Latest on Idaho college murders: Three missteps in Moscow police investigation

Experts have pointed to a series of missteps in the investigation into the murders of four University of Idaho students.

The brutal stabbings have drawn national attention as the local Moscow police department, which carried out its last homicide in 2015 before the quadruple tragedy on November 13, scrambles to piece together the evidence.

More than 10 days after the brutal stabbings of Xana Kernodle, 20, Ethan Chapin, 20, Kaylee Goncalves, 21, and Madison Moge, 21, no arrests have been made in the case and the suspects have not yet been identified.

More details are expected to be revealed at a press conference on Wednesday.

As the public and grieving families grew frustrated with the lack of published information and conspiracy theories fueled by internet sleuths, respectively, a retired NYPD sergeant told Fox that Moscow police revealed a lot.

“Investigators gave away too much information,” Joseph Giacalone, a 20-year police veteran and professor at the John Jay College of Criminal Justice, told the network.

Mr. Giacalone went on to slam Latah County Coroner Cathy Mabbutt, who appeared in several media interviews across the country and disclosed what Mr. Giacalone called speculation.

Ms Mabbutt called the killings ‘personal’ after carrying out the autopsies and revealed the victims were found in their beds and were likely sleeping when they were attacked. She added that the weapon used was a “large knife”.

“It was not only surprising but aggravating,” Mr. Giacalone told Fox. “It’s not for her to investigate this thing on TV and speculate.”

Another source of controversy in the handling of the investigation was Moscow Police Chief Jame Fry’s initial assessment of reassuring the small college town community that there was no ongoing threat three days after the violent murders.

Later, he returned to these remarks, asking the inhabitants to remain vigilant and cautious vis-à-vis their environment.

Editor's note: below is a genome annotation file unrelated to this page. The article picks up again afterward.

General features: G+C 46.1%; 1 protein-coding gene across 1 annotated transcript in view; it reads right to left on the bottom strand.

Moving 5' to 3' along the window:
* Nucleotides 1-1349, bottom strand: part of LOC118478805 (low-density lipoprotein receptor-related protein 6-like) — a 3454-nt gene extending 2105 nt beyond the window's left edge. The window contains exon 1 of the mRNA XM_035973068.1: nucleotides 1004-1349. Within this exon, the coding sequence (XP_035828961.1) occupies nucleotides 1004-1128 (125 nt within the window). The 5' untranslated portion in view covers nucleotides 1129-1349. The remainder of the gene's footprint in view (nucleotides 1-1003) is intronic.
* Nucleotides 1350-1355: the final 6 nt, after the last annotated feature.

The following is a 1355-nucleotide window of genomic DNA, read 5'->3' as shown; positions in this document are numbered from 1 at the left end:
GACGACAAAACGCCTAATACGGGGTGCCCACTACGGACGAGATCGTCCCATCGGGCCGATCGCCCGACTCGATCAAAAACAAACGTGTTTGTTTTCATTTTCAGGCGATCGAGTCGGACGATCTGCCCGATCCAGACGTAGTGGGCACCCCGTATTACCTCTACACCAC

“They don’t have an identified suspect, and they still don’t have a motive, so until you have these two extremely vital elements, you can’t reassure the public,” Mr. Giacalone told Fox. .

On Wednesday, Moscow police said the crime scene had been expanded to cover the parking lot, but just a day earlier, an Idaho State Police spokesperson said The Independent this was not the case and that the boundary strip had been moved because “the detectives needed the extra space to work”.

After the murders, Moscow Mayor Art Bettge offered a premature assessment of the murders, calling them a “crime of passion”. Mr. Bettge does not appear to have a background in criminology, according to the city’s website.

Herman Weisberg, who is also a retired NYPD officer, told Fox that while the department is inundated with requests from news channels, the integrity of the investigation must remain the top priority.

“Personally, I cringe when I see the media and public inquiries outweigh the need to preserve the integrity of the investigation,” Weisberg said. “It’s all down to the salon sleuths circulating on social media.”

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